|Note: The assignments here are provisional. In the course of the semester it may be necessary or advisable to introduce changes in either assignments or due dates or both. Such changes will be announced in class and through the course e-mail listserv. Make it a habit to check your e-mail at least once a day. As changes are announced, they will be worked into this Course Schedule as well.|
|Also: Unless otherwise noted, assignments are expected to be completed before class on the dates specified. Come to class prepared to discuss the assigned reading. If you are doing a writing assignment, you should submit it at the beginning of class on the date it is due, so that it can be incorporated into discussion.|
|Page references to texts are to the texts officially ordered for our course, which are available at Claflin Books and Copies. You are welcome to use other editions, but you will need to consult with a fellow student to convert the page references given here into the ones corresponding to the edition of your choice. The abbreviation WH refers to Matthews and Platt, The Western Humanities (3rd Ed.)|
|Finally: When you print out a hard copy of this for carrying around, you must keep in mind that any word or phrase that comes out underlined is a web link that you have to go back on-line to click upon. (I never use underlining on a web page just for emphasis purposes. Emphasized items will be highlighted in bold, italics, color, or some combination of these.)|
Where are we going, where have we been?
We began by acquainting ourselves with a major cultural trauma that marks the beginning of the "Early Modern Period" in Western Europe: the Protestant Reformation split Western Christendom into two bitterly opposed camps (and continued splitting into mutually antagonistic camps itself). These splits resulted in tremendous social violence (persecutions, civil wars, continental wars). In important part, these conflicts reflect a profound crisis in authority: people agreed that the ultimate authority in all things human must be God's will, but disagreed on the details of God's plan was for saving fallen man because they disagreed on what God had decreed as the secondary authority for humans to consult to discover these details -- the Church headed by God's Vicar on Earth (the Bishop of Rome, that is, the Pope), or Scripture alone.
In the second quarter of our course we examined a second cultural trauma that emerged in the Early Modern Period -- the "Copernican Revolution" -- which put severe stress upon two basic premises of the traditional Christian picture of history that both Catholics and Protestants continued to share even after the schism that opened up in the 16th Century: the doctrine of Original Sin, and the causal role of divine intervention ("advent") in historical process, and which introduced a conflict between the authority of Scripture, tradition, and religious faith on the one hand and natural human reason and empirical experience on the other.
Now we turn to a series of literary and artistic masterpieces spanning the last third of the 17th Century up to the French Revolution, which broke out a year before the last decade of the 18th Century. The works we have chosen illustrate some of the ways these crises in traditional religious authority affected people's thinking about power and legitimacy in social relations. Here are some of the issues we arose in the century or so after the publication of Newton's Principia.
When you exit the course, you should be on a good footing to see how these issues are alive today, not only in places like Iran, Saudi Arabia and India, but in the United States. Whatever is the truth of the matter upon them, they are still the object of intense dispute. And how they get decided, in this society or that, has immense consequences for what the power of the state gets used to encourage, permit, or suppress. Indeed, it has much to do with the kind of human beings that the society in question will cultivate.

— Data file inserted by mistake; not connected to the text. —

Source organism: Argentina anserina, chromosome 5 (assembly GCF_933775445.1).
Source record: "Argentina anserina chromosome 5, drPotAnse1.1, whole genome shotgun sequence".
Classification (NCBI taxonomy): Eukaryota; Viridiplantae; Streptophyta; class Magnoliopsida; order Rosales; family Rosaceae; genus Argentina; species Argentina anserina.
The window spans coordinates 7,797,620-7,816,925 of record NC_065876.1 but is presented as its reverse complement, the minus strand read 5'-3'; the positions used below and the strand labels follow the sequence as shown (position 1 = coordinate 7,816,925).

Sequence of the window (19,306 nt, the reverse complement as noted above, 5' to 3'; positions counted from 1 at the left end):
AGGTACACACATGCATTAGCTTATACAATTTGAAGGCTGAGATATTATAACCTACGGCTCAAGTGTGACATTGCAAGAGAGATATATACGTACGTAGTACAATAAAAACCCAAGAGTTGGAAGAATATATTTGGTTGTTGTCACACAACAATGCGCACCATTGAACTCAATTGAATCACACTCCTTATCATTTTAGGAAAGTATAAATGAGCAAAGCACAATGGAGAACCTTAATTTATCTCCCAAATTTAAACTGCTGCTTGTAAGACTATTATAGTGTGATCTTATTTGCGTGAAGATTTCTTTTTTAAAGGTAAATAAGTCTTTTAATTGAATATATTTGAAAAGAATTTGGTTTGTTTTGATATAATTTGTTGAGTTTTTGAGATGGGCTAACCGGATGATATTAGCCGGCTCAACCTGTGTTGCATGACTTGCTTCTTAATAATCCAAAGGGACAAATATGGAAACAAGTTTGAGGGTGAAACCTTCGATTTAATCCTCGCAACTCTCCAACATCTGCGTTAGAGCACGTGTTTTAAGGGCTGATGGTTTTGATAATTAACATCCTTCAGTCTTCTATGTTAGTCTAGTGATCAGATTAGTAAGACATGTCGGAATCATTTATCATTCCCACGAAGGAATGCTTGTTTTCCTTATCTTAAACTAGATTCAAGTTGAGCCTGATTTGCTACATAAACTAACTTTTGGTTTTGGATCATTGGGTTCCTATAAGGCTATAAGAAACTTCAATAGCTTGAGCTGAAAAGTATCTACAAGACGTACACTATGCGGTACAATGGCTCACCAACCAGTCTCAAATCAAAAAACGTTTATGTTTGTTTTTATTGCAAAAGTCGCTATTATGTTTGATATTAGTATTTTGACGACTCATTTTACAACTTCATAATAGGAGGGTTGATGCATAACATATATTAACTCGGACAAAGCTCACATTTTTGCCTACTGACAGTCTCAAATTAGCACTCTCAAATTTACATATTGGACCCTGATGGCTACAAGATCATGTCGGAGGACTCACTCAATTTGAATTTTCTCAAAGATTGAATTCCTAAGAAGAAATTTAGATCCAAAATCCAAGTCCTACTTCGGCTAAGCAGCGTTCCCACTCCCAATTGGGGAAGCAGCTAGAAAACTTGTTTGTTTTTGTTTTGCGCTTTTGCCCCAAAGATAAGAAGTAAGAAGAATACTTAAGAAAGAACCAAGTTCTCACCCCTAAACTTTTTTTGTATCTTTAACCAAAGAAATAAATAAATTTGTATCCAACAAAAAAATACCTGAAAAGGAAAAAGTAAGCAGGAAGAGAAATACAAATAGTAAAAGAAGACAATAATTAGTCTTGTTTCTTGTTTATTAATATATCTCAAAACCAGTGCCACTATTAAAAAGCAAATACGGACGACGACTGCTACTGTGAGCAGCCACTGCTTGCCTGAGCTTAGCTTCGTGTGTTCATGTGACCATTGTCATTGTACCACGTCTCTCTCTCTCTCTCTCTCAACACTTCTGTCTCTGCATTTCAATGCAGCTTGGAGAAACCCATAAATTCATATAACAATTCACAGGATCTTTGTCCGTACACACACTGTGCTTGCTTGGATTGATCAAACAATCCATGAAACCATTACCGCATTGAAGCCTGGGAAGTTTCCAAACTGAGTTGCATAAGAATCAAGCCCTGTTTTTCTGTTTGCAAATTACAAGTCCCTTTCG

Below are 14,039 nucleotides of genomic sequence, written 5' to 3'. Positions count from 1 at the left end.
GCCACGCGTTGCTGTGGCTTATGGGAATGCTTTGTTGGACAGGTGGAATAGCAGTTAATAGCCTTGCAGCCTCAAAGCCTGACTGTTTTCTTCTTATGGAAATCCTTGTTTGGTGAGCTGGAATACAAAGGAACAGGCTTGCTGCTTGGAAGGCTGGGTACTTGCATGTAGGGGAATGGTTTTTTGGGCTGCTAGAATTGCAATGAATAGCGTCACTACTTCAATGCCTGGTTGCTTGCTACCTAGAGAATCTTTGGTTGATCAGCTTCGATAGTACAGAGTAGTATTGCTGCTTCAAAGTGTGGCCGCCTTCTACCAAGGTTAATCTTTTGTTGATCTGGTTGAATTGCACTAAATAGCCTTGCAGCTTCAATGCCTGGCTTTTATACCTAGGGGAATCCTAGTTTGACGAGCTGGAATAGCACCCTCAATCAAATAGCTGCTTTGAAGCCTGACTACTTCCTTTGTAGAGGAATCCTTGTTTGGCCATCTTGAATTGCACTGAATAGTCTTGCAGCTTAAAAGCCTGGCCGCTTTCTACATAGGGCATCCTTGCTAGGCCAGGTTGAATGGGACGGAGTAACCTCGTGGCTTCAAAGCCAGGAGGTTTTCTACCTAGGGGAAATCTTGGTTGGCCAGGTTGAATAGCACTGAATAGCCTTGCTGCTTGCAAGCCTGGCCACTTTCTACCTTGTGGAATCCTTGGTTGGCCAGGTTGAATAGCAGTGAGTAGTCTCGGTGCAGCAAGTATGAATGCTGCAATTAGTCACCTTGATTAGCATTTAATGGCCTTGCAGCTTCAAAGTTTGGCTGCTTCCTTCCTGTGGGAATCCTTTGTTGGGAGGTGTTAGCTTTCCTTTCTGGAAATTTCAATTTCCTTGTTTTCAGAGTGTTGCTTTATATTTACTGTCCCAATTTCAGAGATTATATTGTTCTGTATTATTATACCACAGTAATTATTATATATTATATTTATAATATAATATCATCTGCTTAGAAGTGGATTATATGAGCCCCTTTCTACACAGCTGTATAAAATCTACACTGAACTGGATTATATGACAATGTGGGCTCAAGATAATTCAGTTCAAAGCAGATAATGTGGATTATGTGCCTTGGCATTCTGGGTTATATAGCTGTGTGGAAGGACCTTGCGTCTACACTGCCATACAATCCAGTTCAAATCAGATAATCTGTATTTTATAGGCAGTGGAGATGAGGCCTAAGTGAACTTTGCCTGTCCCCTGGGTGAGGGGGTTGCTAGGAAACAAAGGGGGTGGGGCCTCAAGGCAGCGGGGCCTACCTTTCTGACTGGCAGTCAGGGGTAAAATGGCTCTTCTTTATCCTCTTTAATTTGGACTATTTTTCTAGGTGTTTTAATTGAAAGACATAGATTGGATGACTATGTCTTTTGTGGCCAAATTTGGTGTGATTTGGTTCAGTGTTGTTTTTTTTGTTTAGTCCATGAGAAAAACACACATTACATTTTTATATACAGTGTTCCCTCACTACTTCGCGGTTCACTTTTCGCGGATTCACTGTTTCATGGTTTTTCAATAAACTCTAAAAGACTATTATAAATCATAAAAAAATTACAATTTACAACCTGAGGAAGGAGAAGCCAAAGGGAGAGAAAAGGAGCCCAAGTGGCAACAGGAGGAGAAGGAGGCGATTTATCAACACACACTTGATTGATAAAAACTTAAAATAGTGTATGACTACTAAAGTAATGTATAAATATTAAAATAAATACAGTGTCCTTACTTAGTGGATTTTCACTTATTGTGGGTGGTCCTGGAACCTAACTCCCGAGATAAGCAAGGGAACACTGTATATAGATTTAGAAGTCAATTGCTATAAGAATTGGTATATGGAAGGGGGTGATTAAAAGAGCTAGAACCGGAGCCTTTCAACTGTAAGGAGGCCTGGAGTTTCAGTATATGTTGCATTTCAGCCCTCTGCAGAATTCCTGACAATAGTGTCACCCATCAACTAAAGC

3 Apr (M): Exam #2.
5 Apr (W): Molière's Tartuffe (1664) as an expression of the Enlightenment in the context of political absolutism.
Have read for discussion the first 3 acts of Molière's play Tartuffe. (We are reading this in the Richard Wilbur translation; see "Texts for the Course".)
There is also a Study Guide to this reading, with links to useful resources, including an outline of the first 3 acts of the play.
In class we will analyze how the opening scene is designed
- both to provide exposition (the background information concerning the situation in Orgon's household that is necessary for the audience to understand in order to make sense of the play's action as it unfolds [the rising action or complication phase of the plot])
- and to suggest in advance two alternative possible ways of accounting for the motivation of the play's protagonist (Orgon) and antagonist (Tartuffe).
7 Apr (F): Continued discussion of Tartuffe
(1) Finish your initial reading of Tartuffe. (2) When you are done (but not before), work your way through the essays on Moliere's Tartuffe as a satire on religious fanaticism and political parable in Moliere's Tartuffe. (Ask yourself how the aspects of the play pointed to in these brief essays relate to the basic theme [crises in authority in early modern Europe].)
In class we will analyze the scene in which Orgon makes his initial appearance.
10 Apr (M): Tartuffe, conclusion.
Review carefully (1) Act III, Scenes 6 and 7 (the aftermath of Damis' exposure of Tartuffe to his father: pp. 259-68); (2) the opening of Act IV, Scene 3 (the dialogue between Orgon and Mariane, pp. 276-77); (3) the end of Act V, Scene 1 (Cléante's reply to Orgon: p. 302) and the beginning of Scene 2 (Cléante's reply to Damis: p. 303); (4) the end of Act V, Scene 7 -- the play's falling action or denouement of the play (the Officer's explanation of his surprising announcement [itself the climax of the play], Cléante's final moderating advice, and Orgon's closing words (pp. 321-26). (5) Begin your reading of Book III of Jonathan Swift's Gulliver's Travels. (Page references are to the edition listed in our texts for the course.) Work through Chapters 1-3 (pp. 150-71), which tell of Gulliver's visit to the island of Laputa.
There is a Study Guide to Book III. This semester, we will be reading only up through Chapter 6, so you can need only make use of the part of the SG that covers these parts. It would be well to read the brief biographical sketch of Swift in our edition (section II of the Introduction -- pp. 4-8). There is somewhat more detail in the biographical sketch I've done for another course.
12 Apr (W): The Palace of Versailles (1660s-1680s) as an expression of absolutist political philosophy: the ideology of the "Sun King."